About the "how hard" I think that compiler programming is not hard but that takes time. I estimate that this could take you from 1 month to 3 months to finish however you 'd get results much earlier, e.g if you handle just a few constructs.

August 06
On 8/5/2022 1:37 PM, rempas wrote:
> I was wondering how easy it would be to create a new backend in D? From what I know all of the tree DMD, LDC and GDC are using the same frontend which is the one from DMD. So I would suppose that there is a way to do that and that probably DMD has evolved over the years to make its frontend more portable. However, how strain-forward is it? Is it legit to do it or will it require "hacking" (if you understand what I mean). So it's not about working hard but if the work makes sense or if I'll constantly find obstacles that no one would be able to help me with.

The dmd backend is already in D :-)

But since it's all Boost Licensed, anyone can use 0..100% of it for their own backend project. No asking is required.

Have fun!
August 06

On Saturday, 6 August 2022 at 07:10:43 UTC, user1234 wrote:

>

I suggested to experiment MIR like that, it was not a proposal on the final design.
Experimenting using LLVM IR could be useful to determine if working seriously on the project is worth.

Anyway if you want to put your hand in the hard stuff from the start I think you have two options.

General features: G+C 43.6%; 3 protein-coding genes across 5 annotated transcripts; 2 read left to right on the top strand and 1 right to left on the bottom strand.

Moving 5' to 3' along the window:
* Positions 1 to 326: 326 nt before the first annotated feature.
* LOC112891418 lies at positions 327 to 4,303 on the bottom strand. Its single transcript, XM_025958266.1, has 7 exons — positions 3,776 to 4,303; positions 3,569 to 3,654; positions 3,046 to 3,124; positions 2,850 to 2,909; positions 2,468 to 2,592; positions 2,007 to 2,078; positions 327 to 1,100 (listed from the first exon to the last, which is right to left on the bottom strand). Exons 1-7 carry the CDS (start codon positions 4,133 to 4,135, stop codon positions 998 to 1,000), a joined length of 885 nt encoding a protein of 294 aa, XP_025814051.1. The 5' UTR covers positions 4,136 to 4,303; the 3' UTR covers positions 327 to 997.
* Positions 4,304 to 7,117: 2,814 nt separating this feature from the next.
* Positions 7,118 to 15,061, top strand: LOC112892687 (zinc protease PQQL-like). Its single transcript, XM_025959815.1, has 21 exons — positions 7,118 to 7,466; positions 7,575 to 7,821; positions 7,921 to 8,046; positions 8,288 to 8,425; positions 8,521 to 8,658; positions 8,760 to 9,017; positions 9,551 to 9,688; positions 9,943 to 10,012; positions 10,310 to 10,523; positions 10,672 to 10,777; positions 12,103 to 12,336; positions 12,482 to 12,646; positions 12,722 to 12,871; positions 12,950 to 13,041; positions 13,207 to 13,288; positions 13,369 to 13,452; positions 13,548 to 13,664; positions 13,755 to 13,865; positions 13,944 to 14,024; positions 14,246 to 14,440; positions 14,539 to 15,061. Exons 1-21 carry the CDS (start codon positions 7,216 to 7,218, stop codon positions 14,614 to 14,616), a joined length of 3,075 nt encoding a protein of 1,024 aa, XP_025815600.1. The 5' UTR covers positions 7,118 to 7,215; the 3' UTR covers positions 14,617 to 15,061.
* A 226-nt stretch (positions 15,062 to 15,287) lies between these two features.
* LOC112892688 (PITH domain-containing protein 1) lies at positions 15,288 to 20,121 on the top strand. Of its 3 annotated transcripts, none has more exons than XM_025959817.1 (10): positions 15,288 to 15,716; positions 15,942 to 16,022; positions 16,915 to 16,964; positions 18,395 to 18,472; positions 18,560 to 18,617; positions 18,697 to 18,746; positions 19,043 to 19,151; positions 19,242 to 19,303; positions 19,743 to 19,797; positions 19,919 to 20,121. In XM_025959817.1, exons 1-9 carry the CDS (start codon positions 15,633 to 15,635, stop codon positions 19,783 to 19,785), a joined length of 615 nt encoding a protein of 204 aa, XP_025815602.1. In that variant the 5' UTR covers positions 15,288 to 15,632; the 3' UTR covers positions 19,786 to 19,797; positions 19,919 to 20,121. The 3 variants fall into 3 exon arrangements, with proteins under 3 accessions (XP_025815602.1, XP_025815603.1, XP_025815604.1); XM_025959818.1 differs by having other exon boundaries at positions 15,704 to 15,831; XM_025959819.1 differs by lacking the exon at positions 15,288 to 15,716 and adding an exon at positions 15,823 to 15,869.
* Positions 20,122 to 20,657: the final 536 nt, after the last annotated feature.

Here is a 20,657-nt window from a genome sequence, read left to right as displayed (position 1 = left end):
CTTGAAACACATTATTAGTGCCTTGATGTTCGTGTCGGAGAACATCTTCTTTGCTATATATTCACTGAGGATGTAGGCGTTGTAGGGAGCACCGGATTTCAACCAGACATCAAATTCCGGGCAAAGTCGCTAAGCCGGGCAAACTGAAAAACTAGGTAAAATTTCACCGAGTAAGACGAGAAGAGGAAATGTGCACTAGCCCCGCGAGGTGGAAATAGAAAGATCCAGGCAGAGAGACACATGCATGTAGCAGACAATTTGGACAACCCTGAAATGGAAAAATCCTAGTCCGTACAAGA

1. Create an AST visitor that generate MIR format after DMDFE semantics
  2. Create the MIR representation after the part of the backend that generate DMD IR (s2ir, e2ir, etc.) has run.

The second option might be easier because the production will most of the time map 1:1 to a MIR equivalent.

The first option is IMO would be harder because of forward references and imports. and even without that, that would require to split visiting in several passes (decls, aggregate members, function headers, function bodies)

Thank you for the info! The thing is (and why I make the question originally)
how do I find info about how to get started? I don't even know how DMD
works and how it's IR works. Does DMD's frontend parses the text and then
outputs something like LLVM-IR (but for DMD) which we can take and then
translate it to the final backend that we need (in our case mir) or something
else? That's what I want to know. So yeah, is there a legit documentation or
something or do backend developers have to guess how things work and do
"hacking"?

>

About the "how hard" I think that compiler programming is not hard but that takes time. I estimate that this could take you from 1 month to 3 months to finish however you 'd get results much earlier, e.g if you handle just a few constructs.
That's actually pretty nice! I don't mind about putting the work but I
mind the work to be strain-forward and make sense. I would expect to
see actual documentation and info about how things work in detail. If
not, then I would probably spend the time to design and implement my
own language.